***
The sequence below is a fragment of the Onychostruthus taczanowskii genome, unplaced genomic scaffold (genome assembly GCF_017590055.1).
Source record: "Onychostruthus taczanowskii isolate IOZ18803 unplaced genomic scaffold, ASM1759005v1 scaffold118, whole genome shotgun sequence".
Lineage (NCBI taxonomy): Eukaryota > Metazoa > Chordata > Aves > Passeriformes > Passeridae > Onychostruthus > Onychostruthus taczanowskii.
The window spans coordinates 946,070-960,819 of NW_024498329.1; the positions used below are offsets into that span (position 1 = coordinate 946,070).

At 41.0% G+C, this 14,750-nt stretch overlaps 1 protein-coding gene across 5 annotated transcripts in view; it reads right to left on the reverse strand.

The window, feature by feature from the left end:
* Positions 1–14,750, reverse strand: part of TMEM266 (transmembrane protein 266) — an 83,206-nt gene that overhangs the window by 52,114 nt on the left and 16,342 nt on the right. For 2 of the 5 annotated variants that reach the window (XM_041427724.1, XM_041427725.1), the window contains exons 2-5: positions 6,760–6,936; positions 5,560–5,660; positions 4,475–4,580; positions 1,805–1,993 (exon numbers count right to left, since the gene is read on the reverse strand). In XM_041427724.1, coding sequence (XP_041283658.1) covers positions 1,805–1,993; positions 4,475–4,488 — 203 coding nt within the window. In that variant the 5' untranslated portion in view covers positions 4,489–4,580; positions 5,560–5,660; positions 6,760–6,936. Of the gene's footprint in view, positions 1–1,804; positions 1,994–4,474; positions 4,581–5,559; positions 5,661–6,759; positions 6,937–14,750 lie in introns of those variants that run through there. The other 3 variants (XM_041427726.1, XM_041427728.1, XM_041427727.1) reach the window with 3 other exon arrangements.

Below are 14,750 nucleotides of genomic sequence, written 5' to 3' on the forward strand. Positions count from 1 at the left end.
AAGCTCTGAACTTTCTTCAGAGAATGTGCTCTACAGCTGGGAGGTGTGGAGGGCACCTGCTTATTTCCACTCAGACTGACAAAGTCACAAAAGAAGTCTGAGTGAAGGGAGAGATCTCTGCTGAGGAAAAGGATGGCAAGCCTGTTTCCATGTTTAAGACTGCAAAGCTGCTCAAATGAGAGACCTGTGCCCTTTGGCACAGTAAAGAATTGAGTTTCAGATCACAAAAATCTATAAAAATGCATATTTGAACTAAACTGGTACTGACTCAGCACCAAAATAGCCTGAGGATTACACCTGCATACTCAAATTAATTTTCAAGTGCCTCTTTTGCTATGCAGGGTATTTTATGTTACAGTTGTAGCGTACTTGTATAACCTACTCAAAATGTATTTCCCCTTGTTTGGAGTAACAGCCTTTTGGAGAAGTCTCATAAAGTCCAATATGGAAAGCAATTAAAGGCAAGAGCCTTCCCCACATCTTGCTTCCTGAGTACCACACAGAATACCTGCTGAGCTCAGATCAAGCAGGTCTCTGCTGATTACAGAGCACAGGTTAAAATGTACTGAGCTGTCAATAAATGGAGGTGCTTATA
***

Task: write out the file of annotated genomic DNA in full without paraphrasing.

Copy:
The sequence below is a fragment of the Onychostruthus taczanowskii genome, unplaced genomic scaffold (genome assembly GCF_017590055.1).
Source record: "Onychostruthus taczanowskii isolate IOZ18803 unplaced genomic scaffold, ASM1759005v1 scaffold118, whole genome shotgun sequence".
Lineage (NCBI taxonomy): Eukaryota > Metazoa > Chordata > Aves > Passeriformes > Passeridae > Onychostruthus > Onychostruthus taczanowskii.
The window spans coordinates 946,070-960,819 of NW_024498329.1; the positions used below are offsets into that span (position 1 = coordinate 946,070).

At 41.0% G+C, this 14,750-nt stretch overlaps 1 protein-coding gene across 5 annotated transcripts in view; it reads right to left on the reverse strand.

The window, feature by feature from the left end:
* Positions 1–14,750, reverse strand: part of TMEM266 (transmembrane protein 266) — an 83,206-nt gene that overhangs the window by 52,114 nt on the left and 16,342 nt on the right. For 2 of the 5 annotated variants that reach the window (XM_041427724.1, XM_041427725.1), the window contains exons 2-5: positions 6,760–6,936; positions 5,560–5,660; positions 4,475–4,580; positions 1,805–1,993 (exon numbers count right to left, since the gene is read on the reverse strand). In XM_041427724.1, coding sequence (XP_041283658.1) covers positions 1,805–1,993; positions 4,475–4,488 — 203 coding nt within the window. In that variant the 5' untranslated portion in view covers positions 4,489–4,580; positions 5,560–5,660; positions 6,760–6,936. Of the gene's footprint in view, positions 1–1,804; positions 1,994–4,474; positions 4,581–5,559; positions 5,661–6,759; positions 6,937–14,750 lie in introns of those variants that run through there. The other 3 variants (XM_041427726.1, XM_041427728.1, XM_041427727.1) reach the window with 3 other exon arrangements.

Below are 14,750 nucleotides of genomic sequence, written 5' to 3' on the forward strand. Positions count from 1 at the left end.
AAGCTCTGAACTTTCTTCAGAGAATGTGCTCTACAGCTGGGAGGTGTGGAGGGCACCTGCTTATTTCCACTCAGACTGACAAAGTCACAAAAGAAGTCTGAGTGAAGGGAGAGATCTCTGCTGAGGAAAAGGATGGCAAGCCTGTTTCCATGTTTAAGACTGCAAAGCTGCTCAAATGAGAGACCTGTGCCCTTTGGCACAGTAAAGAATTGAGTTTCAGATCACAAAAATCTATAAAAATGCATATTTGAACTAAACTGGTACTGACTCAGCACCAAAATAGCCTGAGGATTACACCTGCATACTCAAATTAATTTTCAAGTGCCTCTTTTGCTATGCAGGGTATTTTATGTTACAGTTGTAGCGTACTTGTATAACCTACTCAAAATGTATTTCCCCTTGTTTGGAGTAACAGCCTTTTGGAGAAGTCTCATAAAGTCCAATATGGAAAGCAATTAAAGGCAAGAGCCTTCCCCACATCTTGCTTCCTGAGTACCACACAGAATACCTGCTGAGCTCAGATCAAGCAGGTCTCTGCTGATTACAGAGCACAGGTTAAAATGTACTGAGCTGTCAATAAATGGAGGTGCTTATA